Perimenopause is a time when it can feel as though we’re losing our marbles, our fertility, our youthful body. A time when we face grief, questioning self-worth, at times questioning everything. This opportunity we’re given at perimenopause is to sift out what isn’t serving us in our life, realising it’s ok and necessary say “no” more often, and for allowing ourselves to slow down and really listen to how our body and psyche is asking us to respond.
I’ve spent much of the past year looking for the message this injury has given me, knowing perimenopause was there in the picture, simply because of having to completely change the pace of my life.
Post surgery has been a perfect storm of having an area that carries the entire weight of the body operated on and being deep in perimenopausal void space.
For weeks after the surgery, apart from being physically immobile, my mind went into almost complete immobility too! I couldn’t concentrate on reading or writing, watching hours of tv, but couldn’t tell you about what I’d seen. Everything stopped, except my emotions. They were, and continue to be on high alert. Barely a day has gone by without emotions being pricked in one way or another. There have been tears aplenty! There it has been, facing the grief simply because that’s all I can do.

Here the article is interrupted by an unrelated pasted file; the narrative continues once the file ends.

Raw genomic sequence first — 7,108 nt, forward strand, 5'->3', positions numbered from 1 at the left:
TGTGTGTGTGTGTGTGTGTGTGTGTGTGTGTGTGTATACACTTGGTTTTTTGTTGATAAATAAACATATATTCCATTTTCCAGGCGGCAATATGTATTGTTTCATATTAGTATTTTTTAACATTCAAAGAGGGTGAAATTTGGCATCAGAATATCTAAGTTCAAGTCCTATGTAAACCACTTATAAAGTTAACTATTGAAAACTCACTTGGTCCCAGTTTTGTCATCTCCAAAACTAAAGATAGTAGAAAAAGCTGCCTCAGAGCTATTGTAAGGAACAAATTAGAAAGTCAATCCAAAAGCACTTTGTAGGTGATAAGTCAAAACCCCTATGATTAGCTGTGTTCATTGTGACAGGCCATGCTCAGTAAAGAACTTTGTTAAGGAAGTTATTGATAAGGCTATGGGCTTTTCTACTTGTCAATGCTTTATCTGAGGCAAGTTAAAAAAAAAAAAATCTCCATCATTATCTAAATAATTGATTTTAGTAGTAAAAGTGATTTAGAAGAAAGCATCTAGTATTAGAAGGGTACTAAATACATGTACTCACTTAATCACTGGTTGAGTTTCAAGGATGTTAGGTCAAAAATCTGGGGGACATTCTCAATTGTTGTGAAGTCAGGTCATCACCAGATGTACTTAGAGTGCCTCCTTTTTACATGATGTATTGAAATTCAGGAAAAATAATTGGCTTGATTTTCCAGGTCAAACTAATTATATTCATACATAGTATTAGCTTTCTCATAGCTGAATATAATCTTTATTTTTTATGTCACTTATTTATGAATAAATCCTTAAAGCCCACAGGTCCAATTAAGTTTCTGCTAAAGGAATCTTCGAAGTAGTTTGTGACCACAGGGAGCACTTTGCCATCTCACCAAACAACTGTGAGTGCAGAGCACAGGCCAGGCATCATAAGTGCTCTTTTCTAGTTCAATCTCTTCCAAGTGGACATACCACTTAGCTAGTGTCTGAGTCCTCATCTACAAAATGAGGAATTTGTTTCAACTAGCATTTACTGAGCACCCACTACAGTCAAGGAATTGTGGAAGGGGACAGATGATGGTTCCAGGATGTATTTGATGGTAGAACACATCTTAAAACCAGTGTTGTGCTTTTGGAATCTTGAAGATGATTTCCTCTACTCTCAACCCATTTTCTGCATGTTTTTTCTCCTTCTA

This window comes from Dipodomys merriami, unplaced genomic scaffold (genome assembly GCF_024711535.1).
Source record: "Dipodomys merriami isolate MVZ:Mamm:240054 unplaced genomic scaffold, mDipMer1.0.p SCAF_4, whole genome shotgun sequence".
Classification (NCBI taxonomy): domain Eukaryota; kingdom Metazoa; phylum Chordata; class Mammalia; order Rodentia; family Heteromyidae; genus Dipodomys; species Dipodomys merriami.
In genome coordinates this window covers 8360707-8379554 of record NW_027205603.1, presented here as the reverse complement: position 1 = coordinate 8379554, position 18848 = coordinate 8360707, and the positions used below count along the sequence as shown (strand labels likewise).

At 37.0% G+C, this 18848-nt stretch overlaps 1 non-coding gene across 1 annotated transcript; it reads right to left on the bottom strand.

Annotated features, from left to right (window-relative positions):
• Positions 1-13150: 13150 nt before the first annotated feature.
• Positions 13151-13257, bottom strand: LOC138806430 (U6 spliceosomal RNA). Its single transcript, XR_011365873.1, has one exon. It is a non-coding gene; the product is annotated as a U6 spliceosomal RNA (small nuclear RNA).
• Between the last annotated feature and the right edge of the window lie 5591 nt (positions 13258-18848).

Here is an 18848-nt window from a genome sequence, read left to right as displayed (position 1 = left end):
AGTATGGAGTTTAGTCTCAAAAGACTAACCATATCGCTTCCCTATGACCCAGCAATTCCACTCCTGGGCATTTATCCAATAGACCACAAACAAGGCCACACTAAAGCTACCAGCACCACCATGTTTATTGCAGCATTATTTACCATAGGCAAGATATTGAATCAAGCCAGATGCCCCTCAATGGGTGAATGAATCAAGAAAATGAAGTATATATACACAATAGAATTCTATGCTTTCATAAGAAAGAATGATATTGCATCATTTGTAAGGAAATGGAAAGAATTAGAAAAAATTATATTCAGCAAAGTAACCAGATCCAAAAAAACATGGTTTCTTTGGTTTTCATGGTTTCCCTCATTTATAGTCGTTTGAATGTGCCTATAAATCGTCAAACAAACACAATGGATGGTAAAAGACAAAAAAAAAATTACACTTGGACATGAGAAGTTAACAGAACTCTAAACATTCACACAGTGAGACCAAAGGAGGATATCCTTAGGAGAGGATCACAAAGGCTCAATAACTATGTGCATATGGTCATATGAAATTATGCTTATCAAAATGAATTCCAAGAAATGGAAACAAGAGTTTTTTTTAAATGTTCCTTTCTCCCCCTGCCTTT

The challenge is always to keep listening.
I was guided to take 12 weeks off work for recovery, but it turns out that wasn’t realistic, and realising that my ‘surgery sabbatical” would have to be extended, sent me into a tail spin. My response was ridiculous, the next day, rather than pace myself, as advised, I decided to up my movement, cook for the family, do chores that I had, by necessity, let others take care of for the past 7 weeks, go for the longest “walk” since the operation…and what did my body tell me? To slow the fuck down, remember sister, you’re being asked to stop!
The real truth about menopause is to listen to our needs harder and closer than we ever have in our life. There is a second, wisdom spring of life to revel in post menopause. Journeying to the other side of the transition, by listening with grace and kindness.
Having witnessed women travel through their menopause this way; listening to the manifestations (aka symptoms) and hearing what they are being asked to tend to. It is as empowering as it gets.
Not attending to our needs, that’s when we get tripped up.
The power of NOT pushing through. No, it’s not a trope we often hear, but it serves us completely at perimenopause to celebrate slowing down and only doing what feeds our soul.
So happy injury-versary to me, and all the perimenopausal teachings I have been gifted with along the way.
If you are in your 40s or 50s and perimenopause is on your radar, join us for our Woman Kind online retreat Am I Going Mad? from 1st-14th July. Exploring the messiness of it all in virtual circle.
In her midlife, every woman deserves a chance to go travelling alone; just to test the possibility of rolling with “fuck it”